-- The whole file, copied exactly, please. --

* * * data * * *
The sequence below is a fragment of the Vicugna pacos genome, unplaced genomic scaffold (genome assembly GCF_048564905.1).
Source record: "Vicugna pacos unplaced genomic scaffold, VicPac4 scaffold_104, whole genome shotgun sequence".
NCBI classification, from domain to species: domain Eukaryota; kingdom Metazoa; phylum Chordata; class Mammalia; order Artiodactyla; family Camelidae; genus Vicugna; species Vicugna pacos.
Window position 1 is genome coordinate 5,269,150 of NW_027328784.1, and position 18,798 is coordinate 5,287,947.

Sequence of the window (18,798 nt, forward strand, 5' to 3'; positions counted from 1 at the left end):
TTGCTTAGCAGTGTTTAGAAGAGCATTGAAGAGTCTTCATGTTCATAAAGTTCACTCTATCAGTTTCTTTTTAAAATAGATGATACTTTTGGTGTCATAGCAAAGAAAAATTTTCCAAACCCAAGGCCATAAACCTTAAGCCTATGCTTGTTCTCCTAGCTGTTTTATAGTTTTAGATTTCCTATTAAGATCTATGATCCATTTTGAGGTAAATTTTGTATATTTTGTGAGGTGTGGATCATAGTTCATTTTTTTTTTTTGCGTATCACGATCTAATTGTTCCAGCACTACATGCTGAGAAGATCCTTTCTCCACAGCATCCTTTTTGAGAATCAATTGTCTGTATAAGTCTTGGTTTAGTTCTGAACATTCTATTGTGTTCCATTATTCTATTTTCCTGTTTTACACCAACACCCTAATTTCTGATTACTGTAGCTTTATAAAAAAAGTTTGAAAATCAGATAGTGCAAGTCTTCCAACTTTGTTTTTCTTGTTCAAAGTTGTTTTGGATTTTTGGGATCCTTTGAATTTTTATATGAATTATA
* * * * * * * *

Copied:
The sequence below is a fragment of the Vicugna pacos genome, unplaced genomic scaffold (genome assembly GCF_048564905.1).
Source record: "Vicugna pacos unplaced genomic scaffold, VicPac4 scaffold_104, whole genome shotgun sequence".
NCBI classification, from domain to species: domain Eukaryota; kingdom Metazoa; phylum Chordata; class Mammalia; order Artiodactyla; family Camelidae; genus Vicugna; species Vicugna pacos.
Window position 1 is genome coordinate 5,269,150 of NW_027328784.1, and position 18,798 is coordinate 5,287,947.

Sequence of the window (18,798 nt, forward strand, 5' to 3'; positions counted from 1 at the left end):
TTGCTTAGCAGTGTTTAGAAGAGCATTGAAGAGTCTTCATGTTCATAAAGTTCACTCTATCAGTTTCTTTTTAAAATAGATGATACTTTTGGTGTCATAGCAAAGAAAAATTTTCCAAACCCAAGGCCATAAACCTTAAGCCTATGCTTGTTCTCCTAGCTGTTTTATAGTTTTAGATTTCCTATTAAGATCTATGATCCATTTTGAGGTAAATTTTGTATATTTTGTGAGGTGTGGATCATAGTTCATTTTTTTTTTTTGCGTATCACGATCTAATTGTTCCAGCACTACATGCTGAGAAGATCCTTTCTCCACAGCATCCTTTTTGAGAATCAATTGTCTGTATAAGTCTTGGTTTAGTTCTGAACATTCTATTGTGTTCCATTATTCTATTTTCCTGTTTTACACCAACACCCTAATTTCTGATTACTGTAGCTTTATAAAAAAAGTTTGAAAATCAGATAGTGCAAGTCTTCCAACTTTGTTTTTCTTGTTCAAAGTTGTTTTGGATTTTTGGGATCCTTTGAATTTTTATATGAATTATA